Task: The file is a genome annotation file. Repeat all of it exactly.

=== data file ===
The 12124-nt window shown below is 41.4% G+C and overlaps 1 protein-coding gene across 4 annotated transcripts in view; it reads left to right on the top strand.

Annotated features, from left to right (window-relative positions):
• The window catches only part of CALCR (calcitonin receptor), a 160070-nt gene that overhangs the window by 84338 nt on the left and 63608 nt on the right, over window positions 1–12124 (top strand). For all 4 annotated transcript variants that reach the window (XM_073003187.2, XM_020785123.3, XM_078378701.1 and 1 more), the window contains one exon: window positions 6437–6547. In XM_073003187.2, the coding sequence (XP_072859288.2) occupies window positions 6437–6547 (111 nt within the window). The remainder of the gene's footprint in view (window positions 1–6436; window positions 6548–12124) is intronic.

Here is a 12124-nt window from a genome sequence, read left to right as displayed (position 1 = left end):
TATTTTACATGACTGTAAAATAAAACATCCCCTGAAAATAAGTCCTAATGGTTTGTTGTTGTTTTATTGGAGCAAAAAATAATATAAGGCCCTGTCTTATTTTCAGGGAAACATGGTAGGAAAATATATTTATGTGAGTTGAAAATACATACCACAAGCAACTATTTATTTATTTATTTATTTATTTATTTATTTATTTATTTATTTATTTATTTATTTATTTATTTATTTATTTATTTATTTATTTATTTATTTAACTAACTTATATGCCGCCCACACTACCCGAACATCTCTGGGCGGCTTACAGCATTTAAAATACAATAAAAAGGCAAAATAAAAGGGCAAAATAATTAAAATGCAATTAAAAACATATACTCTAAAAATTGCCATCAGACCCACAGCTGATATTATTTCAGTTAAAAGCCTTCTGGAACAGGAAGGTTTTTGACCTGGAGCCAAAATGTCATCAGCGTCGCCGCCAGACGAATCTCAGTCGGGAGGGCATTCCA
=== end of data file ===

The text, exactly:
The 12124-nt window shown below is 41.4% G+C and overlaps 1 protein-coding gene across 4 annotated transcripts in view; it reads left to right on the top strand.

Annotated features, from left to right (window-relative positions):
• The window catches only part of CALCR (calcitonin receptor), a 160070-nt gene that overhangs the window by 84338 nt on the left and 63608 nt on the right, over window positions 1–12124 (top strand). For all 4 annotated transcript variants that reach the window (XM_073003187.2, XM_020785123.3, XM_078378701.1 and 1 more), the window contains one exon: window positions 6437–6547. In XM_073003187.2, the coding sequence (XP_072859288.2) occupies window positions 6437–6547 (111 nt within the window). The remainder of the gene's footprint in view (window positions 1–6436; window positions 6548–12124) is intronic.

Here is a 12124-nt window from a genome sequence, read left to right as displayed (position 1 = left end):
TATTTTACATGACTGTAAAATAAAACATCCCCTGAAAATAAGTCCTAATGGTTTGTTGTTGTTTTATTGGAGCAAAAAATAATATAAGGCCCTGTCTTATTTTCAGGGAAACATGGTAGGAAAATATATTTATGTGAGTTGAAAATACATACCACAAGCAACTATTTATTTATTTATTTATTTATTTATTTATTTATTTATTTATTTATTTATTTATTTATTTATTTATTTATTTATTTATTTATTTATTTATTTAACTAACTTATATGCCGCCCACACTACCCGAACATCTCTGGGCGGCTTACAGCATTTAAAATACAATAAAAAGGCAAAATAAAAGGGCAAAATAATTAAAATGCAATTAAAAACATATACTCTAAAAATTGCCATCAGACCCACAGCTGATATTATTTCAGTTAAAAGCCTTCTGGAACAGGAAGGTTTTTGACCTGGAGCCAAAATGTCATCAGCGTCGCCGCCAGACGAATCTCAGTCGGGAGGGCATTCCA